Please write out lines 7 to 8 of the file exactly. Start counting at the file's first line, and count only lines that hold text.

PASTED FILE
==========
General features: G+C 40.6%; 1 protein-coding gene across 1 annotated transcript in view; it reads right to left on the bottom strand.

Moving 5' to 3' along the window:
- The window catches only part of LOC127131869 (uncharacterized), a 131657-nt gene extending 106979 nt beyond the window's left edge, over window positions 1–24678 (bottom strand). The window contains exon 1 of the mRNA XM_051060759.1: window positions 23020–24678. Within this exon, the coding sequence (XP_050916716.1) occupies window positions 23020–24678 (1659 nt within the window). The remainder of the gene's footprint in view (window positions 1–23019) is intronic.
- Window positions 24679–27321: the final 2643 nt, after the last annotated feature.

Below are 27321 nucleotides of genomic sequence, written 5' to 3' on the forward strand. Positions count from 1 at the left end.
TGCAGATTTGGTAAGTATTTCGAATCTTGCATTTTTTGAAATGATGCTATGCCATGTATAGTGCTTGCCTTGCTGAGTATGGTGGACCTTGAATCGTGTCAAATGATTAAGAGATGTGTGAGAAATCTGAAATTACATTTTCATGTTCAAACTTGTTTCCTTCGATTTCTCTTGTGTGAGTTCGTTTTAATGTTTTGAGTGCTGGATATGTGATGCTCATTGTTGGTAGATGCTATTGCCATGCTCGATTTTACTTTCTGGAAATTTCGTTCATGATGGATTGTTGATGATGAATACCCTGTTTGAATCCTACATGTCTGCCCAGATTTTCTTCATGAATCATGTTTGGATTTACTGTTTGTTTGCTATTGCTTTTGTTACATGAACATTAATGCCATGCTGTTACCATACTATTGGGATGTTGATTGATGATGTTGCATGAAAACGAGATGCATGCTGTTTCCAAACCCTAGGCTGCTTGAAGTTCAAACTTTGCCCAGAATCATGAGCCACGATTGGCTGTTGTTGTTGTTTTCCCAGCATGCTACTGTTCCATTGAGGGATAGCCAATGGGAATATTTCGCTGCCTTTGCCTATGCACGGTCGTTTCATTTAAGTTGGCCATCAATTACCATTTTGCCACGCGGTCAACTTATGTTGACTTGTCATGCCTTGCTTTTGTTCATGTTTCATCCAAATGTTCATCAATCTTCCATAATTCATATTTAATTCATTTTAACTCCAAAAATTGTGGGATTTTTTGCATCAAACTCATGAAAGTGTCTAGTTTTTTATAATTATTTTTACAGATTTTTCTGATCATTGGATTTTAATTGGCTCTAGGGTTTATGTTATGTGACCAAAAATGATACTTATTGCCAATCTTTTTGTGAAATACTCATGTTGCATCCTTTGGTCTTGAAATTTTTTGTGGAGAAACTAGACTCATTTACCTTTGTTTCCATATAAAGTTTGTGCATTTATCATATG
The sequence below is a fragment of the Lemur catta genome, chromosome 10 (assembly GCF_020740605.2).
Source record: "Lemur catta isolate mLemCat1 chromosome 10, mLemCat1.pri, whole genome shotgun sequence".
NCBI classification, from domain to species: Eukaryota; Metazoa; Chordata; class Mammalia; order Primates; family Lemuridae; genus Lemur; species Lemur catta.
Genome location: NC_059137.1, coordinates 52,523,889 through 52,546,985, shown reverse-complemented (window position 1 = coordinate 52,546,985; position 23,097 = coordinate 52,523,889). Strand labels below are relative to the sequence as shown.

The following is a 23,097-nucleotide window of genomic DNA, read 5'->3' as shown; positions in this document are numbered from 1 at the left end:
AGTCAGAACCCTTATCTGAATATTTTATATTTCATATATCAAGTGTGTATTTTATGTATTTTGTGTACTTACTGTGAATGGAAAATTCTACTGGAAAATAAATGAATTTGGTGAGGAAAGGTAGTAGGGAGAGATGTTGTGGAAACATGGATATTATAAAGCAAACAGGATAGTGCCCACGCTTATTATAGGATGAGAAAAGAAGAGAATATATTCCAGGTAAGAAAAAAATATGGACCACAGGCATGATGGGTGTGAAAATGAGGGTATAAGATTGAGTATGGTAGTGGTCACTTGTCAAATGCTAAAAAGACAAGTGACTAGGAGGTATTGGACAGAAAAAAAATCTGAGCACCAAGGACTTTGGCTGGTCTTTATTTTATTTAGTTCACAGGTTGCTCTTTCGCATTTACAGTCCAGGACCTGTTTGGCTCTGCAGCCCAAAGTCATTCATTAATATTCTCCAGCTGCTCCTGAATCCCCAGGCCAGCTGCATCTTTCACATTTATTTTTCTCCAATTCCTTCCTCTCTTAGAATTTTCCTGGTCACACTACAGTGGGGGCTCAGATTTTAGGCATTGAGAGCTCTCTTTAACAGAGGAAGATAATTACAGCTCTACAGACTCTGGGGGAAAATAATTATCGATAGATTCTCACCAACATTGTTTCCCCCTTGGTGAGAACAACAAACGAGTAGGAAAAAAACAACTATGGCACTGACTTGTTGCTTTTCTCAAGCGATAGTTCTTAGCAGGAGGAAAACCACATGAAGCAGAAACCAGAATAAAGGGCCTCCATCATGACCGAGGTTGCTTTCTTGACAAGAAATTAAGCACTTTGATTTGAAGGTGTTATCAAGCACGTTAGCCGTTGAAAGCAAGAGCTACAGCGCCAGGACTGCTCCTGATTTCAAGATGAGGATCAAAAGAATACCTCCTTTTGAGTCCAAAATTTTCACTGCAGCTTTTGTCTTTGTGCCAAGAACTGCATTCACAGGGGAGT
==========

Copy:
The sequence below is a fragment of the Lemur catta genome, chromosome 10 (assembly GCF_020740605.2).
Source record: "Lemur catta isolate mLemCat1 chromosome 10, mLemCat1.pri, whole genome shotgun sequence".